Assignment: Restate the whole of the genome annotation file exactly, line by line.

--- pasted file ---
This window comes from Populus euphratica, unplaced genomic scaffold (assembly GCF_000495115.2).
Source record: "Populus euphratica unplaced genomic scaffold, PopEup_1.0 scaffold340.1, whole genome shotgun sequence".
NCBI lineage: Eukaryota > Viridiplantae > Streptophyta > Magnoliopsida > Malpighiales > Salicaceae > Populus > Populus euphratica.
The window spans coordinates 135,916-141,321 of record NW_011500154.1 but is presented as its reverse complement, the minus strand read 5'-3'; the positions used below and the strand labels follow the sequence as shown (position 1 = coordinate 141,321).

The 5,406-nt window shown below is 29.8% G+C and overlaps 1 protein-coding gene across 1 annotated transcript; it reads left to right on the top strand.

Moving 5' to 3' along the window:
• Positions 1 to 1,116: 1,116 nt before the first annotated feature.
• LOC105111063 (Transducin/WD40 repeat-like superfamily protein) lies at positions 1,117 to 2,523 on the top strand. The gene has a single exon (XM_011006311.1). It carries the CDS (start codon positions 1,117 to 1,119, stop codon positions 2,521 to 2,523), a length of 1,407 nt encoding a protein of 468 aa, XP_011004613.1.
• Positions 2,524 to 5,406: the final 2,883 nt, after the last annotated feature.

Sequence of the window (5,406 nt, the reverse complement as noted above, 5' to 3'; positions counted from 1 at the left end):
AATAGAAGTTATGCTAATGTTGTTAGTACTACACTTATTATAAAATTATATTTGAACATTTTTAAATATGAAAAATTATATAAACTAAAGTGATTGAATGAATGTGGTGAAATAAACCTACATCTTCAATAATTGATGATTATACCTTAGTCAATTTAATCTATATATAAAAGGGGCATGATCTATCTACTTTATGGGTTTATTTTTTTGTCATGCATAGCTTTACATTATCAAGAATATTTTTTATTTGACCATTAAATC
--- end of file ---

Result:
This window comes from Populus euphratica, unplaced genomic scaffold (assembly GCF_000495115.2).
Source record: "Populus euphratica unplaced genomic scaffold, PopEup_1.0 scaffold340.1, whole genome shotgun sequence".
NCBI lineage: Eukaryota > Viridiplantae > Streptophyta > Magnoliopsida > Malpighiales > Salicaceae > Populus > Populus euphratica.
The window spans coordinates 135,916-141,321 of record NW_011500154.1 but is presented as its reverse complement, the minus strand read 5'-3'; the positions used below and the strand labels follow the sequence as shown (position 1 = coordinate 141,321).

The 5,406-nt window shown below is 29.8% G+C and overlaps 1 protein-coding gene across 1 annotated transcript; it reads left to right on the top strand.

Moving 5' to 3' along the window:
• Positions 1 to 1,116: 1,116 nt before the first annotated feature.
• LOC105111063 (Transducin/WD40 repeat-like superfamily protein) lies at positions 1,117 to 2,523 on the top strand. The gene has a single exon (XM_011006311.1). It carries the CDS (start codon positions 1,117 to 1,119, stop codon positions 2,521 to 2,523), a length of 1,407 nt encoding a protein of 468 aa, XP_011004613.1.
• Positions 2,524 to 5,406: the final 2,883 nt, after the last annotated feature.

Sequence of the window (5,406 nt, the reverse complement as noted above, 5' to 3'; positions counted from 1 at the left end):
AATAGAAGTTATGCTAATGTTGTTAGTACTACACTTATTATAAAATTATATTTGAACATTTTTAAATATGAAAAATTATATAAACTAAAGTGATTGAATGAATGTGGTGAAATAAACCTACATCTTCAATAATTGATGATTATACCTTAGTCAATTTAATCTATATATAAAAGGGGCATGATCTATCTACTTTATGGGTTTATTTTTTTGTCATGCATAGCTTTACATTATCAAGAATATTTTTTATTTGACCATTAAATC